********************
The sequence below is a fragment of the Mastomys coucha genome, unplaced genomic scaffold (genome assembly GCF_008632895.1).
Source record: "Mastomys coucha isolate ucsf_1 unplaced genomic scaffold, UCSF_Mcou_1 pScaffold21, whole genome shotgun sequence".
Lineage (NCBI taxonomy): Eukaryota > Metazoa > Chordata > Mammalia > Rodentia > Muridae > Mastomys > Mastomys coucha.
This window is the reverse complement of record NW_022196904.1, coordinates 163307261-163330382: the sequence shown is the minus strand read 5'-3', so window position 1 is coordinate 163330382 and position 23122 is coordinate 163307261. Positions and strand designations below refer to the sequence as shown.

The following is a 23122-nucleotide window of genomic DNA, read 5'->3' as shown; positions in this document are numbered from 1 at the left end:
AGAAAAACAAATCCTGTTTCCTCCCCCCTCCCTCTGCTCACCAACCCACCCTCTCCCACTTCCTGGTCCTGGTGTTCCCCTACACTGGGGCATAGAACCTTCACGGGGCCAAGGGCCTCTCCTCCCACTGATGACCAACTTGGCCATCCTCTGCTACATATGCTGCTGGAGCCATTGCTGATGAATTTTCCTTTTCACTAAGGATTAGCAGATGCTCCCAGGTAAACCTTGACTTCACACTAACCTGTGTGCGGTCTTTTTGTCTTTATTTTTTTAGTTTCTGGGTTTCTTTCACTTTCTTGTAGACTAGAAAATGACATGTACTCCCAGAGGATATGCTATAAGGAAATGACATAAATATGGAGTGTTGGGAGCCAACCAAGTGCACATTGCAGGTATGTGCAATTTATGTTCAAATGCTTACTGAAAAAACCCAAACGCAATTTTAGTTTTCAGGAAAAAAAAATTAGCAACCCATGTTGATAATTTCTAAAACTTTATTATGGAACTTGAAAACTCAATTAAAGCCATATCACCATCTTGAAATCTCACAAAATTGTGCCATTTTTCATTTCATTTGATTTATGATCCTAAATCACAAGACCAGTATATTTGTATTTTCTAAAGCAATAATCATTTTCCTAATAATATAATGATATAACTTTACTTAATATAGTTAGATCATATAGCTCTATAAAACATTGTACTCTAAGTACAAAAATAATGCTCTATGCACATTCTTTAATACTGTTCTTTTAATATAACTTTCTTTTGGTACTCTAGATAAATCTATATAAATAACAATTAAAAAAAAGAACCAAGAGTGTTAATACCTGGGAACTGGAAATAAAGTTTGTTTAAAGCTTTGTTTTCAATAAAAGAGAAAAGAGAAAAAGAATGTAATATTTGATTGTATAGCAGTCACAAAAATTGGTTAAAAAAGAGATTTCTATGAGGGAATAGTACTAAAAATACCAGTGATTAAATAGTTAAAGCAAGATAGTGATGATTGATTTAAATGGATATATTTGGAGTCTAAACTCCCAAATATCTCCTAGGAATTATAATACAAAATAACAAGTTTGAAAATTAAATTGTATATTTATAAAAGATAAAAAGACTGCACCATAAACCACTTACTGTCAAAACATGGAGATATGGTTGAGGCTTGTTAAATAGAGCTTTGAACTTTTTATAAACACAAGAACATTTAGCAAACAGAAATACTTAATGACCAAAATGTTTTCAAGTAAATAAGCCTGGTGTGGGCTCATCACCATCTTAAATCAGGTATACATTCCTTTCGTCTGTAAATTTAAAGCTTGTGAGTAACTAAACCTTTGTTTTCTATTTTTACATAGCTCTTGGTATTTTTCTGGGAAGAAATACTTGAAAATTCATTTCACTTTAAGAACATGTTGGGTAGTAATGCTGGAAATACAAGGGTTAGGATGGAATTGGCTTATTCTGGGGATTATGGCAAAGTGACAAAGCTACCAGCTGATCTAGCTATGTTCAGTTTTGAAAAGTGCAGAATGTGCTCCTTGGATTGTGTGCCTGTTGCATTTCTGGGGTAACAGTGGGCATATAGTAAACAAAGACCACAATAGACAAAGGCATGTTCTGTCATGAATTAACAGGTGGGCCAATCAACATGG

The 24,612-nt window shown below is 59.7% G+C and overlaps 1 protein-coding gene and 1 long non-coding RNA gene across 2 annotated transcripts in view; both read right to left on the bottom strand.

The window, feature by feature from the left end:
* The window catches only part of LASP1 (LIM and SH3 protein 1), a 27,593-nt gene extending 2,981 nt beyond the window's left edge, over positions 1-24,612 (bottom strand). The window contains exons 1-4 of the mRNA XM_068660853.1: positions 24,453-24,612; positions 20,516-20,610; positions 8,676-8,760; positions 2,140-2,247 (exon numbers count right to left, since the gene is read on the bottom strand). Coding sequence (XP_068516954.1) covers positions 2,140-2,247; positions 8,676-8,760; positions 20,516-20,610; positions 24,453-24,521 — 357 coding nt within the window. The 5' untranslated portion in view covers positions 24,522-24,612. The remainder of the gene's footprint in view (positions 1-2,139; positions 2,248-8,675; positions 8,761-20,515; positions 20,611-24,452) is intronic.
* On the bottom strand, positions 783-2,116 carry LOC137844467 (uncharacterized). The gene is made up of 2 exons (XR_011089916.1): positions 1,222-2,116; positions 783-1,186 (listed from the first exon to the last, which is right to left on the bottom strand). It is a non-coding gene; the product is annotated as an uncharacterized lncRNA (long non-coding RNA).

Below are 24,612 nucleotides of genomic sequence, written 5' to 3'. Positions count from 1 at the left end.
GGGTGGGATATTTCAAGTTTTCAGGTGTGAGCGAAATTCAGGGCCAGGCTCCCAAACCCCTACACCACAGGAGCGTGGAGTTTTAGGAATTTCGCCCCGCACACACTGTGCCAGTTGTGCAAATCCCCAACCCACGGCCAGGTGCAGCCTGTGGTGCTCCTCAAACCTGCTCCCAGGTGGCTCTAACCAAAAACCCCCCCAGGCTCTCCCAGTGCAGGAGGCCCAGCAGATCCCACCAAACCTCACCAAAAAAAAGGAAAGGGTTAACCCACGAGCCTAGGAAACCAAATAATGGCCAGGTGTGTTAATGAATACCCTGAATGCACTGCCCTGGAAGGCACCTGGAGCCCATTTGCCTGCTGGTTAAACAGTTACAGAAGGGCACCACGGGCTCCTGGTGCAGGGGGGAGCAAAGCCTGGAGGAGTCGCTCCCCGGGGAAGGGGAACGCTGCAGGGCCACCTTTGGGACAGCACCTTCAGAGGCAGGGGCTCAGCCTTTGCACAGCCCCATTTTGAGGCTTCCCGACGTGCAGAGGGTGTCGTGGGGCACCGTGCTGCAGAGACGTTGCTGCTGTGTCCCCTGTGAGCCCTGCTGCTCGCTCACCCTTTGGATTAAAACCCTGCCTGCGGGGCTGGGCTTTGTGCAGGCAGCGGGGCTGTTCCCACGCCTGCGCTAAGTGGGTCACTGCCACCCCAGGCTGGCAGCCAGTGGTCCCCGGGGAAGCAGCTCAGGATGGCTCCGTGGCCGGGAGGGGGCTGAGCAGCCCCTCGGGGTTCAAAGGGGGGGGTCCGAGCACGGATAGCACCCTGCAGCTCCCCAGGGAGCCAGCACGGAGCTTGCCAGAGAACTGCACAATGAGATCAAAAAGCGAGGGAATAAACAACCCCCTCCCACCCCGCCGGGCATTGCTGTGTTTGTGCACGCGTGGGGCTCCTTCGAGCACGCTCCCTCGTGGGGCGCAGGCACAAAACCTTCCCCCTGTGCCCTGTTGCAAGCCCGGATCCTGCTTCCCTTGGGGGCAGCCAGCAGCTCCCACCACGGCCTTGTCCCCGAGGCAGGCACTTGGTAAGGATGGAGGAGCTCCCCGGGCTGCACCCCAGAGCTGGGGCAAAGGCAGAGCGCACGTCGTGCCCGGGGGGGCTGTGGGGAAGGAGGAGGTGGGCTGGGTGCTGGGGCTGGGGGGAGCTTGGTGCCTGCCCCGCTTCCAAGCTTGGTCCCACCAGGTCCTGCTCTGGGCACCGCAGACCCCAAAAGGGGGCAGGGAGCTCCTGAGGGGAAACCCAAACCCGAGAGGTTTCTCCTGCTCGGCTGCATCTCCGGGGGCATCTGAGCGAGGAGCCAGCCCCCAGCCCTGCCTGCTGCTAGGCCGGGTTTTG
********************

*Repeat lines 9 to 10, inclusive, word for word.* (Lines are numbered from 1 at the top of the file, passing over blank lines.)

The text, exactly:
* The window catches only part of LASP1 (LIM and SH3 protein 1), a 27,593-nt gene extending 2,981 nt beyond the window's left edge, over positions 1-24,612 (bottom strand). The window contains exons 1-4 of the mRNA XM_068660853.1: positions 24,453-24,612; positions 20,516-20,610; positions 8,676-8,760; positions 2,140-2,247 (exon numbers count right to left, since the gene is read on the bottom strand). Coding sequence (XP_068516954.1) covers positions 2,140-2,247; positions 8,676-8,760; positions 20,516-20,610; positions 24,453-24,521 — 357 coding nt within the window. The 5' untranslated portion in view covers positions 24,522-24,612. The remainder of the gene's footprint in view (positions 1-2,139; positions 2,248-8,675; positions 8,761-20,515; positions 20,611-24,452) is intronic.
* On the bottom strand, positions 783-2,116 carry LOC137844467 (uncharacterized). The gene is made up of 2 exons (XR_011089916.1): positions 1,222-2,116; positions 783-1,186 (listed from the first exon to the last, which is right to left on the bottom strand). It is a non-coding gene; the product is annotated as an uncharacterized lncRNA (long non-coding RNA).